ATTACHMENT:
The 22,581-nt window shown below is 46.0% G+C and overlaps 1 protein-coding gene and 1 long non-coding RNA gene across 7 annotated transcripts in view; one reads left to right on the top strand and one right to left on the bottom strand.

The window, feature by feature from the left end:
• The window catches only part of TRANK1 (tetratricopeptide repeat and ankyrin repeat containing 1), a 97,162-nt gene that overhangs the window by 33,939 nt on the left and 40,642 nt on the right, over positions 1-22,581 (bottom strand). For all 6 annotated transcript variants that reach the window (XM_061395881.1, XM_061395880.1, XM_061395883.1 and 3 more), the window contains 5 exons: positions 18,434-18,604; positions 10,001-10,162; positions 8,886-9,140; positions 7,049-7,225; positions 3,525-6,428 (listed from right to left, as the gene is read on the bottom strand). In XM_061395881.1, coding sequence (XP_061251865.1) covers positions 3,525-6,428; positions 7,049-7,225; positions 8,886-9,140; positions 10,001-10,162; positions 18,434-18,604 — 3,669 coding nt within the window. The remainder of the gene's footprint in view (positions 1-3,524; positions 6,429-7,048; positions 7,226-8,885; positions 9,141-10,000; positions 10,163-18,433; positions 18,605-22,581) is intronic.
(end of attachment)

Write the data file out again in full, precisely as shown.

The 22,581-nt window shown below is 46.0% G+C and overlaps 1 protein-coding gene and 1 long non-coding RNA gene across 7 annotated transcripts in view; one reads left to right on the top strand and one right to left on the bottom strand.

The window, feature by feature from the left end:
• The window catches only part of TRANK1 (tetratricopeptide repeat and ankyrin repeat containing 1), a 97,162-nt gene that overhangs the window by 33,939 nt on the left and 40,642 nt on the right, over positions 1-22,581 (bottom strand). For all 6 annotated transcript variants that reach the window (XM_061395881.1, XM_061395880.1, XM_061395883.1 and 3 more), the window contains 5 exons: positions 18,434-18,604; positions 10,001-10,162; positions 8,886-9,140; positions 7,049-7,225; positions 3,525-6,428 (listed from right to left, as the gene is read on the bottom strand). In XM_061395881.1, coding sequence (XP_061251865.1) covers positions 3,525-6,428; positions 7,049-7,225; positions 8,886-9,140; positions 10,001-10,162; positions 18,434-18,604 — 3,669 coding nt within the window. The remainder of the gene's footprint in view (positions 1-3,524; positions 6,429-7,048; positions 7,226-8,885; positions 9,141-10,000; positions 10,163-18,433; positions 18,605-22,581) is intronic.